Think for a minute about a work relationship where a boss tells his employee, “I’m really thankful for the work that you put into that report. It was the most detailed report I’ve seen this month, and it gave me the perfect data to present to our client.”
The employee who received that thanks isn’t thinking, “Gee, I wonder if my boss is going to fire me now.” Instead, she’s thinking, “I trust him.”
Gratitude creates trust, which can serve to benefit any workplace.
Gratitude also produces greater effort in those who sense it. Someone says, “Thanks, that was awesome! You totally rocked that deadline!”
That kind of grateful language is encouraging, because it’s a reward for effort. When we’re rewarded for our effort in such a way, we want to give even more effort.
All the gratitude research that I’ve read have pointed to gratitude as one of the pinnacles of virtue. We appreciate virtue when we see it i others. Thus, when you express gratitude towards other people, your behavior will gain appreciation.
I like what Carey Nieuwhof wrote about gratitude in his article, “Grateful Leaders Make the Best Leaders.”
Grateful people are rarely angry. And angry people are rarely grateful.
His point is this: “Gratitude neutralizes your anger and jealousy.” I would go further, and suggest that gratitude can abolish some of the malices associated with leaders — micromanagement, authoritarianism, rudeness, etc.
It all sounds too good be true. “Just be grateful and I can change everything!”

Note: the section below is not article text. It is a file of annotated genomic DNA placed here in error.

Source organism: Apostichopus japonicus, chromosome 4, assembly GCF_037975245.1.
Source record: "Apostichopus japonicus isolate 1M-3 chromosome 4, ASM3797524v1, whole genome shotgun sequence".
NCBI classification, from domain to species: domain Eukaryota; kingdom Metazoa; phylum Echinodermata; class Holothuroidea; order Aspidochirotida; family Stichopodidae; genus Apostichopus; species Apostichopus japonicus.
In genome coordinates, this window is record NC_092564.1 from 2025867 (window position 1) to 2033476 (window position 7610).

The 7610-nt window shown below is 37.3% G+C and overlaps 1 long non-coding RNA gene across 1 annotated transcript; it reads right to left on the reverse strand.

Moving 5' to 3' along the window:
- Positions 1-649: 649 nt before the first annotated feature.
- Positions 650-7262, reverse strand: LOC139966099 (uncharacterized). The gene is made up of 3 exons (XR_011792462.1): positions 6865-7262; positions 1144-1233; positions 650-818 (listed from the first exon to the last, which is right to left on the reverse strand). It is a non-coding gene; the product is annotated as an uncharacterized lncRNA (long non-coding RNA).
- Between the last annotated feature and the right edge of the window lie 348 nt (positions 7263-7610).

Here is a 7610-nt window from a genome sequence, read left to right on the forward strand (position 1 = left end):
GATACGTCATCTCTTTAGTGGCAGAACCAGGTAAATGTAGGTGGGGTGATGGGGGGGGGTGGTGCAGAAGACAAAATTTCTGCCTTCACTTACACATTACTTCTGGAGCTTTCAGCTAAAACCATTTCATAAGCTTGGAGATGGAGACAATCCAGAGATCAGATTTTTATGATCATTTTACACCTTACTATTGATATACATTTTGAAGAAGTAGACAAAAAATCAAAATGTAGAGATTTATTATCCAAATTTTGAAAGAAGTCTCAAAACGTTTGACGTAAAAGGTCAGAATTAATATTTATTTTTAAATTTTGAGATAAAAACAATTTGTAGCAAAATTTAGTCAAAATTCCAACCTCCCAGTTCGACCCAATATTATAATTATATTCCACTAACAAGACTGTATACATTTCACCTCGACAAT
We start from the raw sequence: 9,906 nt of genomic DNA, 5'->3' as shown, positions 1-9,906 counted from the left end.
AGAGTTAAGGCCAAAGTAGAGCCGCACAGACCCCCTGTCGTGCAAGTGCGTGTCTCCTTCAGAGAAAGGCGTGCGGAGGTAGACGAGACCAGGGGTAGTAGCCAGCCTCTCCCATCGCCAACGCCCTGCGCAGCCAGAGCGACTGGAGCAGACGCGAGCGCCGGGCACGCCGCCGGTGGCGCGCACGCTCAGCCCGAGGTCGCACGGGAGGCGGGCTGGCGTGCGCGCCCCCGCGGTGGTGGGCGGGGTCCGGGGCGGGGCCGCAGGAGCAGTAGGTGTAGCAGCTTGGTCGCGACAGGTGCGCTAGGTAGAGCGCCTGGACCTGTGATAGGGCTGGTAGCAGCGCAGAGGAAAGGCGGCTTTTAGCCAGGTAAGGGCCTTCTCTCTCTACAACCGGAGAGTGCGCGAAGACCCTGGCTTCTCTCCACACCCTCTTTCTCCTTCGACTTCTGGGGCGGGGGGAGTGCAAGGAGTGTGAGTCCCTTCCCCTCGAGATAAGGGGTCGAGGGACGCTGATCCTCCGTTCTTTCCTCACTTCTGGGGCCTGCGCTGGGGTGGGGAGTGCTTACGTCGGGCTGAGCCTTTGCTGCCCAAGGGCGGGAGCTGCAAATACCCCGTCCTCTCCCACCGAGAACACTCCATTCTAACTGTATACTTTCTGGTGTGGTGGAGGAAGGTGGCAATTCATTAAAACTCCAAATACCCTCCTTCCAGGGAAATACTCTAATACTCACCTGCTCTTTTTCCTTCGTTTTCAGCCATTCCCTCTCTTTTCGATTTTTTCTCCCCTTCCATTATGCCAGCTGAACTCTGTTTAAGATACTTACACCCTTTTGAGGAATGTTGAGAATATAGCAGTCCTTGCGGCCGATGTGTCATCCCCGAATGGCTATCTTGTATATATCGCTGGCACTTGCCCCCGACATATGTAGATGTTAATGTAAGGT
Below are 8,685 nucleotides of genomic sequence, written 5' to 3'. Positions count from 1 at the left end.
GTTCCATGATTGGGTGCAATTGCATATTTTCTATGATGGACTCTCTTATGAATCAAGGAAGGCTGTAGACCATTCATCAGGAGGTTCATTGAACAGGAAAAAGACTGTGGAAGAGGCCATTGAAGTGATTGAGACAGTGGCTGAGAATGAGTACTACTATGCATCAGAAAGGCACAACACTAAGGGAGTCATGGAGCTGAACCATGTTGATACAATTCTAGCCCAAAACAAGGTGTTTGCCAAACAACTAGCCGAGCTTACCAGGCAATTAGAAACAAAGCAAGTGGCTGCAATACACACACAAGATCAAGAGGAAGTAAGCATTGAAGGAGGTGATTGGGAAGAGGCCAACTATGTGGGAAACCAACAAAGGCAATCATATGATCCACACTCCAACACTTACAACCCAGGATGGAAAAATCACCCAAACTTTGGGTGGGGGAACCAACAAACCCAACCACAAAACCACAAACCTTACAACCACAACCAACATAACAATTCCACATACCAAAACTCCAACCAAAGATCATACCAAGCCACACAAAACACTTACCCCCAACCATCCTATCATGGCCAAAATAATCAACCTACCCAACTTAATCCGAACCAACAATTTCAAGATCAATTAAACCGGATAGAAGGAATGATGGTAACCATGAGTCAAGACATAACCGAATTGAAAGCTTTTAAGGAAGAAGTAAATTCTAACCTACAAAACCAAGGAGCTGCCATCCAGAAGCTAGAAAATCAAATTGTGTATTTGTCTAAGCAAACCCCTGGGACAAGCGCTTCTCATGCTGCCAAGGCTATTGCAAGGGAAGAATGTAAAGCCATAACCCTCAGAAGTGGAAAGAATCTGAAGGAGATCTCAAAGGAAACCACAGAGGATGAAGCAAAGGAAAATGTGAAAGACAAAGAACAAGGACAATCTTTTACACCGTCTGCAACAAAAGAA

Yeah, it does sound a little like a used-car salesman.
Is it really this easy? No. Not really. It’s virtually impossible for a human to consistently and invariably live out absolute virtue. Anyone who’s tried “being good” knows that there will be as many failures as there are successes.
Gratitude is no different. It requires persistent attention and internal change to exercise gratitude.
To truly be grateful, your gratitude has to have an ultimate objective. Biblical writers are explicit about the object of this gratitude:
It’s hard to be grateful to nothing, or to have gratitude in a vacuum. Gratitude, by its very nature, has an objective.
You can’t fake thankfulness. You may be able to pretend grateful the first few times, but unless you’re deeply and truly thankful, it’s not going to work.
The good news is, by intentionally exercising gratitude on a daily basis, we can build up our gratitude muscle, and cultivate genuine gratitude.
The big drawback to Thanksgiving is that it only comes once a year. It’s not that I want a huge turkey dinner more often. Once a year is probably okay. What I miss is the reminder to be grateful.
A true level of gratitude expresses that gratitude frequently. If you are trying to build your own gratitude, you’ll have to express it not annually, not monthly, not even weekly. Gratitude is a daily effort.
If you think about it, there are a lot of things to be grateful for. But that’s the thing; you have to think about it — frequently.
Gratitude is meaningless unless it’s specific. Let’s say you’re walking by your employee’s desk, and you say “Hey, thanks! Thanks so much!”
He’s thinking, “Thanks for what?!”
You have to be thankful for something. Gratitude, like I mentioned above, has an ultimate objective, but it also has an immediate cause. Here are some examples of specific gratitude.
“I’m really thankful for the way you handled that tense situation in the board meeting. You spoke softly, in a controlled way, but you also showed them why their strategy was misguided. Thanks for doing that.”
“By the way, thank you for that email last night. I know you stayed up late to write that, and it was exactly the information that I needed for my phone call with the investors. Thank you for your hard work, and the detailed information.”
Somehow, gratitude doesn’t hit that list very often. Maybe it’s time to change that.
Try a little bit of gratitude in your leadership. See what happens. I think you’ll be pleasantly surprised.